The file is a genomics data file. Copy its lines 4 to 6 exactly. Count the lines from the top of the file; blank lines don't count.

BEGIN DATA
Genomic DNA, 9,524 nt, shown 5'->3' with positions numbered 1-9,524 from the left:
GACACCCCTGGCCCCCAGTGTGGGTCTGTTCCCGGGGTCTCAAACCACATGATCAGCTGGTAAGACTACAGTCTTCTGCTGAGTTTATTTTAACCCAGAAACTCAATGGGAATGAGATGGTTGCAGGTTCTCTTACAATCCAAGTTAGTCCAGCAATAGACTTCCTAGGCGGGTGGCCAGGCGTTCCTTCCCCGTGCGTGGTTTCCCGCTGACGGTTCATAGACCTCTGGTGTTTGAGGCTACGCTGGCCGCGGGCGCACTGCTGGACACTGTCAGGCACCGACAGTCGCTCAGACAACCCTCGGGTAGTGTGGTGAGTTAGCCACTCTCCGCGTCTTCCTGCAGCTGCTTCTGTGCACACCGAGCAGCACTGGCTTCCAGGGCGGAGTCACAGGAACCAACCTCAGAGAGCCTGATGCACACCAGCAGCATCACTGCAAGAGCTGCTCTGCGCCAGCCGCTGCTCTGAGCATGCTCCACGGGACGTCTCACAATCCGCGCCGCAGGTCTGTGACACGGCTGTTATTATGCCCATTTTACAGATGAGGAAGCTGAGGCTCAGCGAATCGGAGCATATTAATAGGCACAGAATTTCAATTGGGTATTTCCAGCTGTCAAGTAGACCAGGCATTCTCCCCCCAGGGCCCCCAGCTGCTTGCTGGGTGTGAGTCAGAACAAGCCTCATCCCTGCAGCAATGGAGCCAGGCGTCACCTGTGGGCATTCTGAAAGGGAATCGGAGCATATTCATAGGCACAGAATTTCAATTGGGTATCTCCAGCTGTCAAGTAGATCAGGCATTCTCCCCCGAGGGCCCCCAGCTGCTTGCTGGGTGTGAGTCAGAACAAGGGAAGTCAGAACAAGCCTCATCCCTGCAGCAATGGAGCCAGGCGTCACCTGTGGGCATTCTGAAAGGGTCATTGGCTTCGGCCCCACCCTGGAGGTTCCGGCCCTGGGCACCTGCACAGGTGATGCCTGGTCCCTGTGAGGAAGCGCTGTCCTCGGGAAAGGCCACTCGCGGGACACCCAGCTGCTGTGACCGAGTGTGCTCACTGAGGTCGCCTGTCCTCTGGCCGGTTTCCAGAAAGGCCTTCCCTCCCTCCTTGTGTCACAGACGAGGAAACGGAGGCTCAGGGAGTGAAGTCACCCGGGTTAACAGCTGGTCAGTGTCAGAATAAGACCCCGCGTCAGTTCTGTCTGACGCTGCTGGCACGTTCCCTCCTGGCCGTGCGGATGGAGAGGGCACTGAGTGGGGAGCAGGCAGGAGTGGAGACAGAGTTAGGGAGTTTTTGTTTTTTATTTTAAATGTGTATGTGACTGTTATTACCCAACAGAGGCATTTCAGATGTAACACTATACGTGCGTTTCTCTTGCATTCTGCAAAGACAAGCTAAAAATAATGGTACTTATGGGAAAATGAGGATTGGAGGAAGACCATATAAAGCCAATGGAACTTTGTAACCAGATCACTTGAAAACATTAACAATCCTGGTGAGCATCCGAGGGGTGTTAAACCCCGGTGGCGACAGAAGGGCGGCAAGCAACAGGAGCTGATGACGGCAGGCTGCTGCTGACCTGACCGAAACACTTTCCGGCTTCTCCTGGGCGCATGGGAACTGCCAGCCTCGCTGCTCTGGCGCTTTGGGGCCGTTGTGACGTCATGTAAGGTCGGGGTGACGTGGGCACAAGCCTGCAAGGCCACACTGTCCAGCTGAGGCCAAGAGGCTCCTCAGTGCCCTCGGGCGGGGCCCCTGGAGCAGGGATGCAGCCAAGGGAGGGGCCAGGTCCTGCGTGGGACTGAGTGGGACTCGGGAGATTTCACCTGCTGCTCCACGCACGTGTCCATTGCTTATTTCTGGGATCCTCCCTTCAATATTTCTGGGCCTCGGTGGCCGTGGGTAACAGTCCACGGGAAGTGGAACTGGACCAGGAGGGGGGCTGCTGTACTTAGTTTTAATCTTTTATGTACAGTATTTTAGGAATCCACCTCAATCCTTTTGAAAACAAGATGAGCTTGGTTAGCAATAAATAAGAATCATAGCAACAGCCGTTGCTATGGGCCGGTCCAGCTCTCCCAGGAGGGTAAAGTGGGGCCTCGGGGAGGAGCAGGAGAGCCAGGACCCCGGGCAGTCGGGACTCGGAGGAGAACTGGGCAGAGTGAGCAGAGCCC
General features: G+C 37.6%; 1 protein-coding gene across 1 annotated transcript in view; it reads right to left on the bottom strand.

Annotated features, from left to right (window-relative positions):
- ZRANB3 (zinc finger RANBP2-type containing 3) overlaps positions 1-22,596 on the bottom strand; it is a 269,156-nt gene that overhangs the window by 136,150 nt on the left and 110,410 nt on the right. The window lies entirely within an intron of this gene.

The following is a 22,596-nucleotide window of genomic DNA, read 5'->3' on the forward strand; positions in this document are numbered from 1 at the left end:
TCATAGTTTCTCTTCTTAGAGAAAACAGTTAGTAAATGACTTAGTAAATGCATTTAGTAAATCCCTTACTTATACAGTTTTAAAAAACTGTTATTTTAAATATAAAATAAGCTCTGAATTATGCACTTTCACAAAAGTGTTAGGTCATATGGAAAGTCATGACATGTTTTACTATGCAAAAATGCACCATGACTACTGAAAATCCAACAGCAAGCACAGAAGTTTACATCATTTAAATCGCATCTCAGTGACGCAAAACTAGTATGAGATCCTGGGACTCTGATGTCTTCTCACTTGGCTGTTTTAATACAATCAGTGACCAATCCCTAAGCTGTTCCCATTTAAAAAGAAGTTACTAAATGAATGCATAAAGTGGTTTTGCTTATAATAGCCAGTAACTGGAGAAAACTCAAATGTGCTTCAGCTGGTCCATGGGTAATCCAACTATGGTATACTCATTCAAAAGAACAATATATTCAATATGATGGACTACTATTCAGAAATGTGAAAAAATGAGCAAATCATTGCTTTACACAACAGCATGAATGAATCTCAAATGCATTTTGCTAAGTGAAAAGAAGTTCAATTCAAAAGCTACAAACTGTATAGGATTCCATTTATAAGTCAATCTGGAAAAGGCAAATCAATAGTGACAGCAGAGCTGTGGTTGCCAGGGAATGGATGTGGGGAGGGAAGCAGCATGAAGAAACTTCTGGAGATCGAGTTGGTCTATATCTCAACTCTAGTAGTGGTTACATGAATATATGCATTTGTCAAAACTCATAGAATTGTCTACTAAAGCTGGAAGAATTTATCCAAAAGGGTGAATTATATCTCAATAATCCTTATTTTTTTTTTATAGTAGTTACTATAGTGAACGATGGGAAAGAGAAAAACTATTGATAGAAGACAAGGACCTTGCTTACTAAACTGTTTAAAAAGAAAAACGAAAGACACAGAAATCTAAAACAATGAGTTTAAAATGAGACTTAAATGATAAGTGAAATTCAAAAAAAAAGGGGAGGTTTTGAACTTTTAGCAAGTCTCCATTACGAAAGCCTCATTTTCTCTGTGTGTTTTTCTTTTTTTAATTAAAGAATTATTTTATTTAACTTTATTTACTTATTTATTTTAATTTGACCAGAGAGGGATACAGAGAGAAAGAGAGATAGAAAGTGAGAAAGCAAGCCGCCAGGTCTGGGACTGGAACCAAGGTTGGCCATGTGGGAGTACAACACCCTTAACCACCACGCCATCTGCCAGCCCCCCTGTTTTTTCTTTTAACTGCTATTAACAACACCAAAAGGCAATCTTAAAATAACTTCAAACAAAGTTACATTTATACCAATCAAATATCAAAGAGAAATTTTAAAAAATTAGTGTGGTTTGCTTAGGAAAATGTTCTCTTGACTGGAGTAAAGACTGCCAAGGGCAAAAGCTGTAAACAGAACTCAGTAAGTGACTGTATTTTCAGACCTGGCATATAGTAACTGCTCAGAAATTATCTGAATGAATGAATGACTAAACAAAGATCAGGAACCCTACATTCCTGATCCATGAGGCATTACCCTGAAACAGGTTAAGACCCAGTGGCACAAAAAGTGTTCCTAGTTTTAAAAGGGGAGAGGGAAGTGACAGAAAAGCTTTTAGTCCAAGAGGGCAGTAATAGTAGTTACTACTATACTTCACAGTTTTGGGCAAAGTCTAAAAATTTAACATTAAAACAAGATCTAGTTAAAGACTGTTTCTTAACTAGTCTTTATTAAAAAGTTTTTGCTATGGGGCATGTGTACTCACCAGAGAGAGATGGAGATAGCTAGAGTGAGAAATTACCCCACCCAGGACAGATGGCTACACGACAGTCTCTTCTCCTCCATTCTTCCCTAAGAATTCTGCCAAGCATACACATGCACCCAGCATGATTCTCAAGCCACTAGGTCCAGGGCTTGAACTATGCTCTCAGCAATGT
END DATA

Annotated features, from left to right (window-relative positions):
- ZRANB3 (zinc finger RANBP2-type containing 3) overlaps positions 1-22,596 on the bottom strand; it is a 269,156-nt gene that overhangs the window by 136,150 nt on the left and 110,410 nt on the right. The window lies entirely within an intron of this gene.

The following is a 22,596-nucleotide window of genomic DNA, read 5'->3' on the forward strand; positions in this document are numbered from 1 at the left end: